Reader Q & A: Is Elliot Going To The Girls? Part 1 of 2

elliot-graphI love when readers give me ideas for UBN.

Recently Jennifer reached out to me with a concern that the name she is considering for a possible son is gaining popularity on girls.

Will Elliot (or Elliott) Become The Next Ashley?

I did do a post on the subject of gender crossover names that looked back in time: Whoa! These Were Once Boy Names! 

But I haven’t done a forward-looking post on gender-crossover names yet. Watch my take on the subject*:

Readers: What do you think? Will Elliot/Elliott go to the girls?

Update: Part 2 is now available here.

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* This was originally going to be a standard written post until I was nearly finished writing and creating graphs and saw all the graphs and decided this was another opportunity for a video post. See my first one here

Because I didn’t want to wait until Rob could tape me during daylight hours to get this out to you guys (the lighting in our house at night is hardly ideal for video), I experimented with my webcam. I think for the next one, I’m going to ask Rob to tape me because he did a great job.


  1. Great video! I think Elliott will take the path like Cameron or Ryan did – there are a non-insignificant number of girls being given the name, but the name remains predominately on the boy’s side. Regardless, I encourage anyone who likes Elliott or any other name being used both ways for a boy to use it as such – don’t become part of the problem!

    With your comparison with Aubrey, I’d like to point out a difference – Elliott is like Avery or Rowan for example, which are in style for both genders and rising concurrently on both sides. Aubrey was more like Leslie or Sydney – the name’s peak for boys happened in an earlier generation and was on the decline for boys when becoming more stylish for girls. (I’ve said elsewhere this could work in favor for names like Dana or Kelly to edge maybe ever-so-slightly back to the boys since they’re now in fashion limbo for girls but could sound cool on a boy again to some more daring and style-setting parents.)

    As for your examples of Jason and Michael, while there are probably an extremely small number of females out there with those names, I think their ranking on boys is more due to the phenomenon of SSA gender-coding errors being more prevalent in pre-computer days. (You’ll see that lots of the top-ranking names for both genders of the time appearing in the “wrong” Top 1,000 – that’s because they have enough errors accumulated to do that.) Since about 1990 or so such errors are less common (presumably with computers making them less likely), but you do still see a small (but not enough to crack the Top 1,000) number of for example boys named Sophia and girls named Jacob.

    • Error in the last paragraph: Should be “I think their ranking on GIRLS is more due to…” instead.

    • You raise a good point about SSA errors, and in certain cases, that may inflate the number of girl births for masculine names. Unfortunately I’m not sure how to account for them.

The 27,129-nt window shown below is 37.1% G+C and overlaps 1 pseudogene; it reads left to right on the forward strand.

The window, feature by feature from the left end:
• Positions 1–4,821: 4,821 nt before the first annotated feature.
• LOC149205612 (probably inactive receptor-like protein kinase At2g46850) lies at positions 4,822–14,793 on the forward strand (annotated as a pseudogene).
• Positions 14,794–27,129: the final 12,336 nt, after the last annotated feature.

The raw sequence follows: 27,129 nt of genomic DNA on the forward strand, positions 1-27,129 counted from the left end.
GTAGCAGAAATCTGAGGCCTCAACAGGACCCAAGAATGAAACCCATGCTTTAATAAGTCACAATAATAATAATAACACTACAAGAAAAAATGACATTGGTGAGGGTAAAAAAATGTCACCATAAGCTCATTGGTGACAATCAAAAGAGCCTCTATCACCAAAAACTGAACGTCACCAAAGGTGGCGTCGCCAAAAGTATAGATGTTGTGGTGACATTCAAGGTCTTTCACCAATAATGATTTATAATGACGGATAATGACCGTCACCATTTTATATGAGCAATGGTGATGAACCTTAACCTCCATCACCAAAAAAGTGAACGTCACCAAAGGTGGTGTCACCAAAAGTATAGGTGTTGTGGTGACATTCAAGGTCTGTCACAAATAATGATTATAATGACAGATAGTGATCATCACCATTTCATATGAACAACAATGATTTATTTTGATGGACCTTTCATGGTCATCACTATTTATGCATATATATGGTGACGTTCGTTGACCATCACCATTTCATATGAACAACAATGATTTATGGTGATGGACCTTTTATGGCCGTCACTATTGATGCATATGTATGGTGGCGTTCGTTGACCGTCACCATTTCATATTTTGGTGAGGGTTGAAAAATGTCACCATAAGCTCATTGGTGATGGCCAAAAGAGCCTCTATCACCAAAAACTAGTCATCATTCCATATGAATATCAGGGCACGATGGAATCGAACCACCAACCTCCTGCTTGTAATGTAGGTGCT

Rowan is a good example of another name like Avery that is going up in popularity with both genders.

  2. Jennifer R. says:

    Hi Angela! I can’t thank you enough for doing this video and being so thorough. At the end of the day, Elliott is the only name that feels like our son and so Elliott he will be! I am still interested in where this name is headed.

    I never saw the connection between Elliott, Charlotte, and Scarlet but I see how those names being popular may trick the ears into hearing Elliott as feminine. Although it makes ne wonder why not Emmett, Robert, or Garrett. The majority of other names that have gone girl seem to be end in y/ie like Ashley, Aubrey, Avery, Leslie, etc. which I understand in their similarity to endless lists of girls names.

    Thank you again and I can’t wait to watch part 2!

    • You’re welcome Jennifer. And you make a good point about Emmett, Robert, and Garrett. There’s also Wyatt, and I can’t possibly picture that name going girl. That name is as masculine as it gets, IMO. Can’t wait to unveil part 2!

  3. Love the video! I think the comparison to Aubrey is very apt and a bit disconcerting for the letter writer because Aubrey and Elliott both have sound elements that are huge for girls now–the Bree sound and the Ellie sound. I also think that, when combined, alternate spellings on girls could make a bigger difference in overall perception of the name. I know a preschool aged Elliette, who goes exclusively by Ellie. If the LW can wait on making a final decision until after the 2013 SSA data comes out in May, that will give a better picture of the overall trajectory of Elliott and all alternate spellings.

    • Thanks Katybug. You raise a good point about the combined spelling, something I was going to touch upon again in part 2. There may be other male qualities to counter-act the combined spelling though. I don’t want to give too much away.

  4. Such an interesting and concerning topic! When is part 2?

  5. Great post! I was also worried about this, but happy to have a little boy named Elliott!

  6. My husband’s grandmother born in 1887 was named Elliott Odessa. Now my daughter is planning on naming her baby girl Elliott also. Glad to hear it’s becoming more popular.

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